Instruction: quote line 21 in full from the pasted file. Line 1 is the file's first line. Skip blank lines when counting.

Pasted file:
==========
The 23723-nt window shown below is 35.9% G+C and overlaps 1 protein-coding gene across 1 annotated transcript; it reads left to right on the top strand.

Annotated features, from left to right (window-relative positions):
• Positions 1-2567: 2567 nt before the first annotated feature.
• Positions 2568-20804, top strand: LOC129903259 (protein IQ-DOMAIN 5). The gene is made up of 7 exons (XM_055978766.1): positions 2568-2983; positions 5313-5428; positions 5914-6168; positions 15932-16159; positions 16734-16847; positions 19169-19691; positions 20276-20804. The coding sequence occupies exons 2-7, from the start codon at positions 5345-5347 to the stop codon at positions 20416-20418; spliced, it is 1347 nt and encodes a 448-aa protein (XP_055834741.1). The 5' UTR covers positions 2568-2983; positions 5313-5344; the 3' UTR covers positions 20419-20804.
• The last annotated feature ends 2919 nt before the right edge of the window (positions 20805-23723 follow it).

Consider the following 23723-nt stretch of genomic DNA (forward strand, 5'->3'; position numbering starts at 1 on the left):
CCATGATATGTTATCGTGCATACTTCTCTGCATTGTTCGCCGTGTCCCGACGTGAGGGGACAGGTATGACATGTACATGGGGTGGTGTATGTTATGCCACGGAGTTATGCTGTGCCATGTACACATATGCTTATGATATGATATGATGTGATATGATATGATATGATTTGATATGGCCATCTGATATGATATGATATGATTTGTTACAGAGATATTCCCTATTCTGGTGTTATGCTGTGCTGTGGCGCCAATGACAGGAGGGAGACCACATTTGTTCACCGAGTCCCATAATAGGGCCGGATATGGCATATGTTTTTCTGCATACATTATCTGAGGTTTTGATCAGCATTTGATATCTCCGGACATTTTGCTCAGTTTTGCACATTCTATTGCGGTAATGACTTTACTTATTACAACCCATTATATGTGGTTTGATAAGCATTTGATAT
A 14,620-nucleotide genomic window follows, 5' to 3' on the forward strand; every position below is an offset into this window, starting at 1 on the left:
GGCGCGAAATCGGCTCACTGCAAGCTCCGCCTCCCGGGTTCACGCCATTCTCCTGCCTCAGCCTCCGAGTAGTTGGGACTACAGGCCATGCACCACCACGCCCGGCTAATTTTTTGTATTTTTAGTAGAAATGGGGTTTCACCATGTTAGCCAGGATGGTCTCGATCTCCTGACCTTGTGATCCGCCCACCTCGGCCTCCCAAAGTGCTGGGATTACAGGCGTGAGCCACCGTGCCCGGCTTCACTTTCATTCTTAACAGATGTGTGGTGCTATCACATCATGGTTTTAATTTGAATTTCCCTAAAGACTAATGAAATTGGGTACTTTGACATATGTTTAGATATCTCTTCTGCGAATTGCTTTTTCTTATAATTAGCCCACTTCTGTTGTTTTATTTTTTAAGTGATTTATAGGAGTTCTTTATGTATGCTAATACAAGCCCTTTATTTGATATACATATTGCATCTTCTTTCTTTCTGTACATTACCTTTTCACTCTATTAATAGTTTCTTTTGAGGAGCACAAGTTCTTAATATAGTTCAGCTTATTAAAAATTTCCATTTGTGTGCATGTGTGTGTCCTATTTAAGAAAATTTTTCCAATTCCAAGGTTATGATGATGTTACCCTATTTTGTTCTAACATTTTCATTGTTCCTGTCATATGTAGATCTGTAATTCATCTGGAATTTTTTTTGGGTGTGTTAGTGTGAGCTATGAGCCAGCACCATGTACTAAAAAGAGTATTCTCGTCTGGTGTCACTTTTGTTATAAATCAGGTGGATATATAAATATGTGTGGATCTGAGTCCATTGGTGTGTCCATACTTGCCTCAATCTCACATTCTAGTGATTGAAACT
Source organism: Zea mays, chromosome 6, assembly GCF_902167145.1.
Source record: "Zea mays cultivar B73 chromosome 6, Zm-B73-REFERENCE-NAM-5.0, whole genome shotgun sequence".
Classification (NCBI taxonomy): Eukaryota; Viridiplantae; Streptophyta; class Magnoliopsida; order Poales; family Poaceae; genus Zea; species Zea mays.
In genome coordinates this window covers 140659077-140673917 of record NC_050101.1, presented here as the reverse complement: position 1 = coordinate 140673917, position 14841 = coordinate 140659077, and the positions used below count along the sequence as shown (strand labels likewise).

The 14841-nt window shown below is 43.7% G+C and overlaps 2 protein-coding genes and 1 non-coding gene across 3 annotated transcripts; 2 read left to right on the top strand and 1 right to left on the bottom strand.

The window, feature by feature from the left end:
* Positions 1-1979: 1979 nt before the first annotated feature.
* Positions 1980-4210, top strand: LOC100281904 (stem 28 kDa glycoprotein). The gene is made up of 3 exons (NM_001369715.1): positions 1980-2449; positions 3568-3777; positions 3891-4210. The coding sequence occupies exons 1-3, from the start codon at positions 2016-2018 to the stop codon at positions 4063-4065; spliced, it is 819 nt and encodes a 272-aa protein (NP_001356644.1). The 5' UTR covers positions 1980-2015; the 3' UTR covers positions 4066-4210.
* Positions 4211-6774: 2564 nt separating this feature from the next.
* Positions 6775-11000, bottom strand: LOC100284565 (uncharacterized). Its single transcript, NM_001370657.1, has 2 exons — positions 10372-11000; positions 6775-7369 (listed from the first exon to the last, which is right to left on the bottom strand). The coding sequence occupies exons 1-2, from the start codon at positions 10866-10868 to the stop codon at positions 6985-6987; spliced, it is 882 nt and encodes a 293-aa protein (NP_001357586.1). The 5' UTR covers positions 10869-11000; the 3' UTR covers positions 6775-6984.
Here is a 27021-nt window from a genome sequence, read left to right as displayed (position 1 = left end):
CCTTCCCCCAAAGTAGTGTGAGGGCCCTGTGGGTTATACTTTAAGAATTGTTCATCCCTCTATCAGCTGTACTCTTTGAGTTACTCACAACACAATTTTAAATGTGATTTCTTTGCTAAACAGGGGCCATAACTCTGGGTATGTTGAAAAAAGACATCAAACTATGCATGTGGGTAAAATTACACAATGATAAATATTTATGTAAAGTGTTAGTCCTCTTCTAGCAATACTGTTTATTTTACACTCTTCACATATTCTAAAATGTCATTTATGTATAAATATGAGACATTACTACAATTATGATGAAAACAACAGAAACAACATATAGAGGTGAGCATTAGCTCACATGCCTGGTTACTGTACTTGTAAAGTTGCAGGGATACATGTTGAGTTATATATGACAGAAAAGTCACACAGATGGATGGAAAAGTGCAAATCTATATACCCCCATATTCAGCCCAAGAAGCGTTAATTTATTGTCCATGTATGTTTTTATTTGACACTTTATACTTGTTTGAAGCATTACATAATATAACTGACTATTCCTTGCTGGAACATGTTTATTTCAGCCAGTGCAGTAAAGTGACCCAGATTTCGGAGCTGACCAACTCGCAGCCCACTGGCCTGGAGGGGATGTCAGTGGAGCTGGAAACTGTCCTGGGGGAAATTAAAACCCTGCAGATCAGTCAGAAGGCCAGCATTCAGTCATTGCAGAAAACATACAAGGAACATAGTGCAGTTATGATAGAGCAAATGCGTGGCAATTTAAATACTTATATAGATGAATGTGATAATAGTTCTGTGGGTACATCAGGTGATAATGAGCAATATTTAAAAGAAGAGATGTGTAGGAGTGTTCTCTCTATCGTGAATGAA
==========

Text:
CCTTCCCCCAAAGTAGTGTGAGGGCCCTGTGGGTTATACTTTAAGAATTGTTCATCCCTCTATCAGCTGTACTCTTTGAGTTACTCACAACACAATTTTAAATGTGATTTCTTTGCTAAACAGGGGCCATAACTCTGGGTATGTTGAAAAAAGACATCAAACTATGCATGTGGGTAAAATTACACAATGATAAATATTTATGTAAAGTGTTAGTCCTCTTCTAGCAATACTGTTTATTTTACACTCTTCACATATTCTAAAATGTCATTTATGTATAAATATGAGACATTACTACAATTATGATGAAAACAACAGAAACAACATATAGAGGTGAGCATTAGCTCACATGCCTGGTTACTGTACTTGTAAAGTTGCAGGGATACATGTTGAGTTATATATGACAGAAAAGTCACACAGATGGATGGAAAAGTGCAAATCTATATACCCCCATATTCAGCCCAAGAAGCGTTAATTTATTGTCCATGTATGTTTTTATTTGACACTTTATACTTGTTTGAAGCATTACATAATATAACTGACTATTCCTTGCTGGAACATGTTTATTTCAGCCAGTGCAGTAAAGTGACCCAGATTTCGGAGCTGACCAACTCGCAGCCCACTGGCCTGGAGGGGATGTCAGTGGAGCTGGAAACTGTCCTGGGGGAAATTAAAACCCTGCAGATCAGTCAGAAGGCCAGCATTCAGTCATTGCAGAAAACATACAAGGAACATAGTGCAGTTATGATAGAGCAAATGCGTGGCAATTTAAATACTTATATAGATGAATGTGATAATAGTTCTGTGGGTACATCAGGTGATAATGAGCAATATTTAAAAGAAGAGATGTGTAGGAGTGTTCTCTCTATCGTGAATGAA